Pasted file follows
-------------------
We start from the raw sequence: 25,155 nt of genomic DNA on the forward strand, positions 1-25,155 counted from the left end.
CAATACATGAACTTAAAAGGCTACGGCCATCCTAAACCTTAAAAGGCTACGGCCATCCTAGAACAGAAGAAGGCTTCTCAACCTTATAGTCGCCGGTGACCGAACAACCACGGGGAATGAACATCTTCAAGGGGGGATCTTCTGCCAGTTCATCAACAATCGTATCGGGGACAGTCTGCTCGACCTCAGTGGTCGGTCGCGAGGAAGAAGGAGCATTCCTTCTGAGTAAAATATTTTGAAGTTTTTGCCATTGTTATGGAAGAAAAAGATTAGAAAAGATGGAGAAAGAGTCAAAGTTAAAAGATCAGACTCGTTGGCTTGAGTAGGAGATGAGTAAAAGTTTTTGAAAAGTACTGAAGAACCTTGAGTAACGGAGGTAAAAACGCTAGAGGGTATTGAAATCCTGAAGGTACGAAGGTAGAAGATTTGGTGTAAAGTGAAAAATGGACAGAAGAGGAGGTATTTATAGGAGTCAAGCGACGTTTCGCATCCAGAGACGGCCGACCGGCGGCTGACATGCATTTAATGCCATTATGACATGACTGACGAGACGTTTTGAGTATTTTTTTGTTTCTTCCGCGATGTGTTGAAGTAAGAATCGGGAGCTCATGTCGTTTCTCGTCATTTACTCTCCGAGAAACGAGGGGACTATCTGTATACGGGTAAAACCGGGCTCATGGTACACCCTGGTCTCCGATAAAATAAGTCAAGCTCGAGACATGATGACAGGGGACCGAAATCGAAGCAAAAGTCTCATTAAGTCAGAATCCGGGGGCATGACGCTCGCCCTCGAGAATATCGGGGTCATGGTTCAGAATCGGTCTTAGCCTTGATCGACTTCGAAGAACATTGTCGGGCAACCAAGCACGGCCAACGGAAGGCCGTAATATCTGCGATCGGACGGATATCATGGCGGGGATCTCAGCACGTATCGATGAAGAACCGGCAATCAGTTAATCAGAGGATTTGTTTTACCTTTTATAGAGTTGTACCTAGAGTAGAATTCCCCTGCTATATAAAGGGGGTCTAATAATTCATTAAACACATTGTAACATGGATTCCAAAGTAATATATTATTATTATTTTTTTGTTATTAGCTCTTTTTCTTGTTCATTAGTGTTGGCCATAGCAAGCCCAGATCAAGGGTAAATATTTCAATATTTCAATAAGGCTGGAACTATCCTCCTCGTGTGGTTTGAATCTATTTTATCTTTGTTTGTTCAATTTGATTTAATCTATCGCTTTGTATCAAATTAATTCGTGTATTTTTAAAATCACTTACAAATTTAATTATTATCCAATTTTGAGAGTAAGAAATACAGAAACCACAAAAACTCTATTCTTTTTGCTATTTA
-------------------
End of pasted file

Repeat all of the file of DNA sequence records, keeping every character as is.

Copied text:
We start from the raw sequence: 25,155 nt of genomic DNA on the forward strand, positions 1-25,155 counted from the left end.
CAATACATGAACTTAAAAGGCTACGGCCATCCTAAACCTTAAAAGGCTACGGCCATCCTAGAACAGAAGAAGGCTTCTCAACCTTATAGTCGCCGGTGACCGAACAACCACGGGGAATGAACATCTTCAAGGGGGGATCTTCTGCCAGTTCATCAACAATCGTATCGGGGACAGTCTGCTCGACCTCAGTGGTCGGTCGCGAGGAAGAAGGAGCATTCCTTCTGAGTAAAATATTTTGAAGTTTTTGCCATTGTTATGGAAGAAAAAGATTAGAAAAGATGGAGAAAGAGTCAAAGTTAAAAGATCAGACTCGTTGGCTTGAGTAGGAGATGAGTAAAAGTTTTTGAAAAGTACTGAAGAACCTTGAGTAACGGAGGTAAAAACGCTAGAGGGTATTGAAATCCTGAAGGTACGAAGGTAGAAGATTTGGTGTAAAGTGAAAAATGGACAGAAGAGGAGGTATTTATAGGAGTCAAGCGACGTTTCGCATCCAGAGACGGCCGACCGGCGGCTGACATGCATTTAATGCCATTATGACATGACTGACGAGACGTTTTGAGTATTTTTTTGTTTCTTCCGCGATGTGTTGAAGTAAGAATCGGGAGCTCATGTCGTTTCTCGTCATTTACTCTCCGAGAAACGAGGGGACTATCTGTATACGGGTAAAACCGGGCTCATGGTACACCCTGGTCTCCGATAAAATAAGTCAAGCTCGAGACATGATGACAGGGGACCGAAATCGAAGCAAAAGTCTCATTAAGTCAGAATCCGGGGGCATGACGCTCGCCCTCGAGAATATCGGGGTCATGGTTCAGAATCGGTCTTAGCCTTGATCGACTTCGAAGAACATTGTCGGGCAACCAAGCACGGCCAACGGAAGGCCGTAATATCTGCGATCGGACGGATATCATGGCGGGGATCTCAGCACGTATCGATGAAGAACCGGCAATCAGTTAATCAGAGGATTTGTTTTACCTTTTATAGAGTTGTACCTAGAGTAGAATTCCCCTGCTATATAAAGGGGGTCTAATAATTCATTAAACACATTGTAACATGGATTCCAAAGTAATATATTATTATTATTTTTTTGTTATTAGCTCTTTTTCTTGTTCATTAGTGTTGGCCATAGCAAGCCCAGATCAAGGGTAAATATTTCAATATTTCAATAAGGCTGGAACTATCCTCCTCGTGTGGTTTGAATCTATTTTATCTTTGTTTGTTCAATTTGATTTAATCTATCGCTTTGTATCAAATTAATTCGTGTATTTTTAAAATCACTTACAAATTTAATTATTATCCAATTTTGAGAGTAAGAAATACAGAAACCACAAAAACTCTATTCTTTTTGCTATTTA